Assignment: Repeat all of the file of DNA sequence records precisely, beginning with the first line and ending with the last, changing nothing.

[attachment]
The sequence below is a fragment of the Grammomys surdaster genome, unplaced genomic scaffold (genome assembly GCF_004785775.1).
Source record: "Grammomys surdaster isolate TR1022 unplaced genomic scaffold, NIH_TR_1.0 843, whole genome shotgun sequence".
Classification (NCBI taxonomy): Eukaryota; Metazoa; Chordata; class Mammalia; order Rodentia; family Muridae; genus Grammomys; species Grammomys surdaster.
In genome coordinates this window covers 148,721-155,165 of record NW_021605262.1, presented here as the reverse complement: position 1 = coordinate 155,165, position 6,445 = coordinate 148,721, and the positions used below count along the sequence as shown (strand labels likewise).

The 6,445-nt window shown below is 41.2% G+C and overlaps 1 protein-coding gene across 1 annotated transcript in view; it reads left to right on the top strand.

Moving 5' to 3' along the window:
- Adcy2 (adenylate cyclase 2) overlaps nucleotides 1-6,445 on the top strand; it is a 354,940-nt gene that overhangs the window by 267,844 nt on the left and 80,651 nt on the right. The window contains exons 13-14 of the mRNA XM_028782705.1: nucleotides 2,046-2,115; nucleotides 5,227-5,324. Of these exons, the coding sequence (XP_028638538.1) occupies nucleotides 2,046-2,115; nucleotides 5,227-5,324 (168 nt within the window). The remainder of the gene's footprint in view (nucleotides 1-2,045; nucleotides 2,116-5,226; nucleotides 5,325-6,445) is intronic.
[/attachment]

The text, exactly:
The sequence below is a fragment of the Grammomys surdaster genome, unplaced genomic scaffold (genome assembly GCF_004785775.1).
Source record: "Grammomys surdaster isolate TR1022 unplaced genomic scaffold, NIH_TR_1.0 843, whole genome shotgun sequence".
Classification (NCBI taxonomy): Eukaryota; Metazoa; Chordata; class Mammalia; order Rodentia; family Muridae; genus Grammomys; species Grammomys surdaster.
In genome coordinates this window covers 148,721-155,165 of record NW_021605262.1, presented here as the reverse complement: position 1 = coordinate 155,165, position 6,445 = coordinate 148,721, and the positions used below count along the sequence as shown (strand labels likewise).

The 6,445-nt window shown below is 41.2% G+C and overlaps 1 protein-coding gene across 1 annotated transcript in view; it reads left to right on the top strand.

Moving 5' to 3' along the window:
- Adcy2 (adenylate cyclase 2) overlaps nucleotides 1-6,445 on the top strand; it is a 354,940-nt gene that overhangs the window by 267,844 nt on the left and 80,651 nt on the right. The window contains exons 13-14 of the mRNA XM_028782705.1: nucleotides 2,046-2,115; nucleotides 5,227-5,324. Of these exons, the coding sequence (XP_028638538.1) occupies nucleotides 2,046-2,115; nucleotides 5,227-5,324 (168 nt within the window). The remainder of the gene's footprint in view (nucleotides 1-2,045; nucleotides 2,116-5,226; nucleotides 5,325-6,445) is intronic.